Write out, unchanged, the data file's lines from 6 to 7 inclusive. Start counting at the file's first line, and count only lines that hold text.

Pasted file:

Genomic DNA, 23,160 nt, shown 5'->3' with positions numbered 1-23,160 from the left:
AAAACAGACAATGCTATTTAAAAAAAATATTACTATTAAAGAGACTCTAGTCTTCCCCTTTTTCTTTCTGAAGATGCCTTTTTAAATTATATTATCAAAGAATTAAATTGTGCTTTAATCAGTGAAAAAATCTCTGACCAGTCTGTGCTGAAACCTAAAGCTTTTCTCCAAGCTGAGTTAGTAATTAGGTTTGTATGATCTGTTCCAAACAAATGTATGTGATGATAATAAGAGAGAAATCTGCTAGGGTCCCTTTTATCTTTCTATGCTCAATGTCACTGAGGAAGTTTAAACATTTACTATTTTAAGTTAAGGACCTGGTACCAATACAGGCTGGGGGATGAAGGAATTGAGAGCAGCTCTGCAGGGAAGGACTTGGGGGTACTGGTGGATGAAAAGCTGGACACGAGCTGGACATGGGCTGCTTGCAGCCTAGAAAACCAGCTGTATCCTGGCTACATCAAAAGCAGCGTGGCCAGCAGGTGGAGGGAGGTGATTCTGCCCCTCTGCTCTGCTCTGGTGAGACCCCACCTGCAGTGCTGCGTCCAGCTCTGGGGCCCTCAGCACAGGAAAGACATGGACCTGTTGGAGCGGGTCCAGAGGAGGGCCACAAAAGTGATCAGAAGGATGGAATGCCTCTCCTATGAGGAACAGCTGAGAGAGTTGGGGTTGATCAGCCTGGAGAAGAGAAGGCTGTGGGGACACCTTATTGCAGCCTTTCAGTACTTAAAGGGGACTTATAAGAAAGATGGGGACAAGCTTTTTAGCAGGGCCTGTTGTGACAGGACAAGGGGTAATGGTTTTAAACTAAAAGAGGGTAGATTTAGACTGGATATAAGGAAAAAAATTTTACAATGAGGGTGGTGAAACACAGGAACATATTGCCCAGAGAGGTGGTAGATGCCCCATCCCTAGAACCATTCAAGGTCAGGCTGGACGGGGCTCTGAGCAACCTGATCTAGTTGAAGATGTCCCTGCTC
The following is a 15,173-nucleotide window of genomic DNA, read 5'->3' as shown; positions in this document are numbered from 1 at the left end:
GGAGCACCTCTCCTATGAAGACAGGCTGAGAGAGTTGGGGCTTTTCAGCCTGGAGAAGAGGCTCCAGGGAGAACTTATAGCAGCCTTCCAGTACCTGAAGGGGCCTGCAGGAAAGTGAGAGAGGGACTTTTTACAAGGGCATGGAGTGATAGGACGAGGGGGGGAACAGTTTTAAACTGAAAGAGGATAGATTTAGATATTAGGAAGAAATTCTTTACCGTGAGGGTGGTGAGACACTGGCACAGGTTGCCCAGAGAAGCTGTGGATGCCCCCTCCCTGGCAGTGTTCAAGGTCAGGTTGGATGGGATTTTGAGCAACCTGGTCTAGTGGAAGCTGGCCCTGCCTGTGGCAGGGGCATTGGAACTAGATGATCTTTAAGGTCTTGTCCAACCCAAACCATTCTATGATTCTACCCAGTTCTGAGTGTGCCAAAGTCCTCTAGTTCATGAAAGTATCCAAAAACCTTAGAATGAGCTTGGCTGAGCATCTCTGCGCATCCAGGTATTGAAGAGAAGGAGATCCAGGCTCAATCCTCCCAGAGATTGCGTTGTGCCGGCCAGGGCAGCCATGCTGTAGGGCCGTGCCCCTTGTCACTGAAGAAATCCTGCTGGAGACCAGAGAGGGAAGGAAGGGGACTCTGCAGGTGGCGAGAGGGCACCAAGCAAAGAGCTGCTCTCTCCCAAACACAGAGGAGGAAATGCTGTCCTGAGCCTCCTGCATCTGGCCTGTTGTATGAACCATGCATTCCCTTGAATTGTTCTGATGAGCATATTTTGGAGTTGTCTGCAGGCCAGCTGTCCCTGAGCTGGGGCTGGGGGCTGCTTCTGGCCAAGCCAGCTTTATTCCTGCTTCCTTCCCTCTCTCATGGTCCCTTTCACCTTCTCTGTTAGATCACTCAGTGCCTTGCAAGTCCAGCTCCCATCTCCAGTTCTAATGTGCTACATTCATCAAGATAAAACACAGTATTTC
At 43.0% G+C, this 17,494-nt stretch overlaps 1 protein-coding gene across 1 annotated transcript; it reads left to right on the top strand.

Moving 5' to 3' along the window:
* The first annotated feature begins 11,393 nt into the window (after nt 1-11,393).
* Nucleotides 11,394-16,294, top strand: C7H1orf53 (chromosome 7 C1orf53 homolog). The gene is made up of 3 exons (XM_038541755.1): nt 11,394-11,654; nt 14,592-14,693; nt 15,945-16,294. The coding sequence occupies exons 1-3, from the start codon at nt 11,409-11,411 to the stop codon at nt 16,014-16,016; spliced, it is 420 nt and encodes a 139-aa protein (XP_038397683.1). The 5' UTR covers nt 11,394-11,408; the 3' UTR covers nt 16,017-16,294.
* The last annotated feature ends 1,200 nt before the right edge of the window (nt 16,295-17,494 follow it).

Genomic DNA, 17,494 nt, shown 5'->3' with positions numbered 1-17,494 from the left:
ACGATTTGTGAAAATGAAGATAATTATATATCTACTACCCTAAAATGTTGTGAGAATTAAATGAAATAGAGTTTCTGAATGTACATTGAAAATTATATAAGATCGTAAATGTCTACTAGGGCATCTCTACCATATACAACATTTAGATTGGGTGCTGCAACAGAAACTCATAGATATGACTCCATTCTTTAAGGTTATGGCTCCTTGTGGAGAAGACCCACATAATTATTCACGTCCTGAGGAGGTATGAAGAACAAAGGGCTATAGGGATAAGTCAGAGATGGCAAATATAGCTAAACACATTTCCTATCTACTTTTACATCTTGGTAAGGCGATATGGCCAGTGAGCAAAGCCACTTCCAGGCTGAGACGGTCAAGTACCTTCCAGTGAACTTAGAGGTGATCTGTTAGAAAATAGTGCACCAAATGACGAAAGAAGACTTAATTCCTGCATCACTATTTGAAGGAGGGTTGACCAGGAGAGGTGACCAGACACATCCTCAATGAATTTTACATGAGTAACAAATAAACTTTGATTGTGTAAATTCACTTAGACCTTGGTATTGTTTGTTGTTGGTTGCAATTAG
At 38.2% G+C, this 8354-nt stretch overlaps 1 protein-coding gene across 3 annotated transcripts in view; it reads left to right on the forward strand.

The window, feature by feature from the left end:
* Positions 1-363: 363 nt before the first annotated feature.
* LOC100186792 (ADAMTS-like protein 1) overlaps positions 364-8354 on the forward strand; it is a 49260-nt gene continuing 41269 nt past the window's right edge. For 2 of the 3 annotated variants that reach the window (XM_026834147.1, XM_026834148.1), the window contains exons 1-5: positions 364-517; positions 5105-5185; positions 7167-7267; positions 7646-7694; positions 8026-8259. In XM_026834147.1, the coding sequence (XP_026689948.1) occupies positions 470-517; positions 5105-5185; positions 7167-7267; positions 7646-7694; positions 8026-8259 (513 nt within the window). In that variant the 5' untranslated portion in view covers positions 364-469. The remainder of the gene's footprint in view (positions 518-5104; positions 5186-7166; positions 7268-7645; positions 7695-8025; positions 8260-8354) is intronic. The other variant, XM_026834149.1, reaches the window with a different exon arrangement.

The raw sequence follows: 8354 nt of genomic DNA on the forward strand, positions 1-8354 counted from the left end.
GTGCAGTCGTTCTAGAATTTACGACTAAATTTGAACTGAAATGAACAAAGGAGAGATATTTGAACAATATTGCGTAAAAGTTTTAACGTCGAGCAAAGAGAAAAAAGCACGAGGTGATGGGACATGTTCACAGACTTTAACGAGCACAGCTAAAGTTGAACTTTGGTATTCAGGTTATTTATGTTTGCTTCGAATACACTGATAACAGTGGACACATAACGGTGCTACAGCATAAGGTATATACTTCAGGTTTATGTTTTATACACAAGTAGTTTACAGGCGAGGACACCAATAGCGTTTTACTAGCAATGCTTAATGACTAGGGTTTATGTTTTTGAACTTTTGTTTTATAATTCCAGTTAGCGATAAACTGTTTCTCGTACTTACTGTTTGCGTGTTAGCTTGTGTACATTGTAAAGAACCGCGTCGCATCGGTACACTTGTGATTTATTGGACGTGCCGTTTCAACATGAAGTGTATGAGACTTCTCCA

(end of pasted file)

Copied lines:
Moving 5' to 3' along the window:
* The first annotated feature begins 11,393 nt into the window (after nt 1-11,393).